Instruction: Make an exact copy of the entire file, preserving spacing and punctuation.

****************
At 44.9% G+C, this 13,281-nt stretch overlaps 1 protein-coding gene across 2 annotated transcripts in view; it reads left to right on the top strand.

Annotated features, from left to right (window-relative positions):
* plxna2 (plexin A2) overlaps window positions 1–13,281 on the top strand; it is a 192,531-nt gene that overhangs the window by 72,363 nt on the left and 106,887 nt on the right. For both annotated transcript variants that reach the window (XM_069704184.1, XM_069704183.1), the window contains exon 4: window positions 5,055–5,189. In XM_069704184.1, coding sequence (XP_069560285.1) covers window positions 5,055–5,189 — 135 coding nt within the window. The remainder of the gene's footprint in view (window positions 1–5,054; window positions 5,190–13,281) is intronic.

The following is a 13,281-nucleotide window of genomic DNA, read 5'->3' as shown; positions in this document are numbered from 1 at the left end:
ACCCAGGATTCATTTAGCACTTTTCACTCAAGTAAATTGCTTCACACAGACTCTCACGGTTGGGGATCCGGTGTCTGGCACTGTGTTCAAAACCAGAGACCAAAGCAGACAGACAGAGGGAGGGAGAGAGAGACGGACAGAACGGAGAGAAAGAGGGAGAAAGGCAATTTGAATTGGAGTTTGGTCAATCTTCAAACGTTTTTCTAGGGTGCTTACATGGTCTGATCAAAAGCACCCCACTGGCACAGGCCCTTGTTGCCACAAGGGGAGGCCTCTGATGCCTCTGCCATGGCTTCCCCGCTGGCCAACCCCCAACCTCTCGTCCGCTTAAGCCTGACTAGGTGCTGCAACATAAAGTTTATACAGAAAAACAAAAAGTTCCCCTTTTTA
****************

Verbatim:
At 44.9% G+C, this 13,281-nt stretch overlaps 1 protein-coding gene across 2 annotated transcripts in view; it reads left to right on the top strand.

Annotated features, from left to right (window-relative positions):
* plxna2 (plexin A2) overlaps window positions 1–13,281 on the top strand; it is a 192,531-nt gene that overhangs the window by 72,363 nt on the left and 106,887 nt on the right. For both annotated transcript variants that reach the window (XM_069704184.1, XM_069704183.1), the window contains exon 4: window positions 5,055–5,189. In XM_069704184.1, coding sequence (XP_069560285.1) covers window positions 5,055–5,189 — 135 coding nt within the window. The remainder of the gene's footprint in view (window positions 1–5,054; window positions 5,190–13,281) is intronic.

The following is a 13,281-nucleotide window of genomic DNA, read 5'->3' as shown; positions in this document are numbered from 1 at the left end:
ACCCAGGATTCATTTAGCACTTTTCACTCAAGTAAATTGCTTCACACAGACTCTCACGGTTGGGGATCCGGTGTCTGGCACTGTGTTCAAAACCAGAGACCAAAGCAGACAGACAGAGGGAGGGAGAGAGAGACGGACAGAACGGAGAGAAAGAGGGAGAAAGGCAATTTGAATTGGAGTTTGGTCAATCTTCAAACGTTTTTCTAGGGTGCTTACATGGTCTGATCAAAAGCACCCCACTGGCACAGGCCCTTGTTGCCACAAGGGGAGGCCTCTGATGCCTCTGCCATGGCTTCCCCGCTGGCCAACCCCCAACCTCTCGTCCGCTTAAGCCTGACTAGGTGCTGCAACATAAAGTTTATACAGAAAAACAAAAAGTTCCCCTTTTTA